Lynne Varner / Times editorial columnist
Time for a much-needed shower and a new round of 'yes we can'
It was a hellish election, whether you were a Democrat battling to retain power or a Republican fighting tea party enfant terribles for airtime, writes Lynne K. Varner. Now it's time for the voters to wash off the campaign-ad muck and for winners to start solving the nation's problems.
Seattle Times editorial columnist
I don't know what time you went to bed last night, but I bet we woke up in similar emotional states: R-E-L-I-E-V-E-D.
First order: Take a shower and wash away all of the political ick. Take your time. Judging from what I saw this election season, it will take a good luffa scrubbing to remove the mud.
Today is a fresh start, an opportunity to feel and be better. From this point on, acting ugly is for losers, a surprising mix of Democrats and Republicans.
Take the advice of Rep. Reuven Carlyle, who enjoyed a Sunday-style coast to re-election and who greeted his Facebook friends on Tuesday with this generous appeal:
"Please have an open and gracious heart for both the winners and those who will lose today."
Looking back with clarity presented by the clearing smoke, we can all agree that it was a hellish election, whether you were a Democrat battling to retain power or a Republican fighting tea party enfant terribles for airtime. This past election will go down as the most expensive midterm contest and one of the most cantankerous in the history of American democracy.
Who wouldn't want to wash that right out of their hair?
I learned some things from this election — for example, how low some humans can sink. Apparently low enough to literally kick a person in the head because they differed on political ideology. And I learned the loudest, most well-heeled voices prefer to let anonymous campaign donations speak for them.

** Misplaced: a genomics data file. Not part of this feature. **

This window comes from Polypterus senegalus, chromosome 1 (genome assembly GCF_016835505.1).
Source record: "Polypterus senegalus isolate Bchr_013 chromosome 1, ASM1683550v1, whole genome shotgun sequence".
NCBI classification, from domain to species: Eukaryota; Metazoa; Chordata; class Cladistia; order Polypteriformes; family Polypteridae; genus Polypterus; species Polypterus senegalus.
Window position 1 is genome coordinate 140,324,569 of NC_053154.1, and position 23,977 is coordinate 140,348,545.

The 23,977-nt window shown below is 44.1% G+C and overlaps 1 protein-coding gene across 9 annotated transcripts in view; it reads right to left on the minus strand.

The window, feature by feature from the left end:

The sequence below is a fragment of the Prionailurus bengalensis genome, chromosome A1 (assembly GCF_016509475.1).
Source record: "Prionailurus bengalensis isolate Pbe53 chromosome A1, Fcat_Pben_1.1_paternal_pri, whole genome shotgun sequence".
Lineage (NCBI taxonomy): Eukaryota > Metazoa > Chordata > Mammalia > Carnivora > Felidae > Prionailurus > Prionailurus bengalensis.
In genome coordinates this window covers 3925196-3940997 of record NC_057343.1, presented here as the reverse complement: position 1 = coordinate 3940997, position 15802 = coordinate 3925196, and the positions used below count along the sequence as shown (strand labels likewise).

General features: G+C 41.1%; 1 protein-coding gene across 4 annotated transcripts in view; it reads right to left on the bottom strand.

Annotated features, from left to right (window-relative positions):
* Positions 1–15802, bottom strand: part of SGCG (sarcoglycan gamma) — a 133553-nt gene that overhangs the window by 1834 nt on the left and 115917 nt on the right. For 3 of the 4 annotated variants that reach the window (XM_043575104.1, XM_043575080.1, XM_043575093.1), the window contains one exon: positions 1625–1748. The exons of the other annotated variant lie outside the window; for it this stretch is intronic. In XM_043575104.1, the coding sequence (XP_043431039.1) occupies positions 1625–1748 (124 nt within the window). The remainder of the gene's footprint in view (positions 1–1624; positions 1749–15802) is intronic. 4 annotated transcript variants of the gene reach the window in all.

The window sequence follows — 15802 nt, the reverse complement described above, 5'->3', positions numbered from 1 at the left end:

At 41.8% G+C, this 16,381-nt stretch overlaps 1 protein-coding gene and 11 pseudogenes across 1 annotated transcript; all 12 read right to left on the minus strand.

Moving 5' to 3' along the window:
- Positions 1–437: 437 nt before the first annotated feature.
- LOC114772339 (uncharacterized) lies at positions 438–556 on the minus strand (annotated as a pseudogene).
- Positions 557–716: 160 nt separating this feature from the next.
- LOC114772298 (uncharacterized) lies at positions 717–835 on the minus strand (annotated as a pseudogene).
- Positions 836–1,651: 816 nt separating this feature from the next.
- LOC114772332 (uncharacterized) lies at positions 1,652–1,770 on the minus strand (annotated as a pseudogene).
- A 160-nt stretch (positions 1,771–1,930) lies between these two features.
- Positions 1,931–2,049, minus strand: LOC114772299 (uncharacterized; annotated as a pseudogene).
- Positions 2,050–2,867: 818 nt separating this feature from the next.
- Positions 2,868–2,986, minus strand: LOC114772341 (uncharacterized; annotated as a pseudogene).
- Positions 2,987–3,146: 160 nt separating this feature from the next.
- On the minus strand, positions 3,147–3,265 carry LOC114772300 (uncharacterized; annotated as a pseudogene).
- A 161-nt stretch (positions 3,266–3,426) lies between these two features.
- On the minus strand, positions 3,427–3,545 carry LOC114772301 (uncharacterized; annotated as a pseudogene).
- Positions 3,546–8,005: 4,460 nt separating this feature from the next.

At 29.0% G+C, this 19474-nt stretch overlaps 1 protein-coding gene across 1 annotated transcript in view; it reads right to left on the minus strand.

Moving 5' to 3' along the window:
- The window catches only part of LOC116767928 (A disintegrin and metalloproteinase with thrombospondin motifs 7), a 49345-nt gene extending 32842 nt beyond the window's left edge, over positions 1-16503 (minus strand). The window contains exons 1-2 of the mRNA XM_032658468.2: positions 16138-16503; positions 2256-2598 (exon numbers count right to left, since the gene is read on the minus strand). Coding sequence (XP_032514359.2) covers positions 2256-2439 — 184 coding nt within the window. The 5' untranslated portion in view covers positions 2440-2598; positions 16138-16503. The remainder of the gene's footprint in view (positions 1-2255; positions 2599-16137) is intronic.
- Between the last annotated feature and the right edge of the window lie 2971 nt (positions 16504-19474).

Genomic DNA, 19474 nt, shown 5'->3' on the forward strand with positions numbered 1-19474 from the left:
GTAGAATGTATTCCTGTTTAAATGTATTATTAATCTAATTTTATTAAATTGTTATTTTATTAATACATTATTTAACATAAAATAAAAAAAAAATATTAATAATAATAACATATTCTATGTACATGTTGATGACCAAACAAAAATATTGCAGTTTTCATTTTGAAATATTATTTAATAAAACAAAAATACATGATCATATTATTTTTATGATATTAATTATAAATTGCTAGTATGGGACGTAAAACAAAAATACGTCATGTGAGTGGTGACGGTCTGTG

Predictions point to political gridlock, which isn't exactly what we voted for. The political left and right don't have to lock arms and launch into a round of Kumbayas. That unity ship sailed long ago.
But there's work to be done. In the weeks before Tuesday's election, I drove out to the foot of Mount Si to talk to child-welfare advocates, social workers and others who make up the Children's Alliance advocacy group. I listened to them make credible, cogent arguments for a host of important needs, including funding — rather than more cutbacks — for education and for programs that help abused women escape their abusers.
Before the election's reality descended, many in the room were placing their hope on the income-tax initiative to create a trust fund with 70 percent dedicated to K-12 and higher education and the other 30 percent to health care, including the state Basic Health Plan and long-term care.
But that failed.
Back to the Legislature to deal with a real problem. Support for education and health care, including medical care for kids growing up in poor families, has already been reduced. School systems are turning from the Legislature to their communities for extra dough. About $1.6 billion a year is currently collected in local levies, a growing reliance that eventually must be addressed by legislators.
Despite the rhetoric that ran rampant in the election, President Obama and Congress have done a lot: health-care reform, overhaul of the country's financial structure and revamping the student-loan process to make college more affordable, to name a few.
But other pressing issues loom, including a need for immigration reform. A three-judge panel of the 9th U.S. Circuit Court of Appeals indicated this week that a federal judge went too far in blocking enforcement of all major provisions of Arizona's new immigration law. The panel's ruling could give police permission to demand papers from anyone they suspect of being in the country illegally and refer them to U.S. authorities for deportation.
As a result, the political mantra ought to remain "yes we can" because regardless of who's in office, there is a state and a country to run.
The political haze may be clearing for some time in Washington state, but let's turn to the future, where many challenges await those who successfully convinced voters they could resolve them.
Turnabout is fair play. In Congress, the House is now led by Republicans, the Senate by Democrats. Both parties are now on the hook. The instantaneous change demanded of President Obama is now demanded of Tuesday's victors. The clock begins ticking now.
Lynne K. Varner's column appears regularly on editorial pages of The Times. Her e-mail address is email@example.com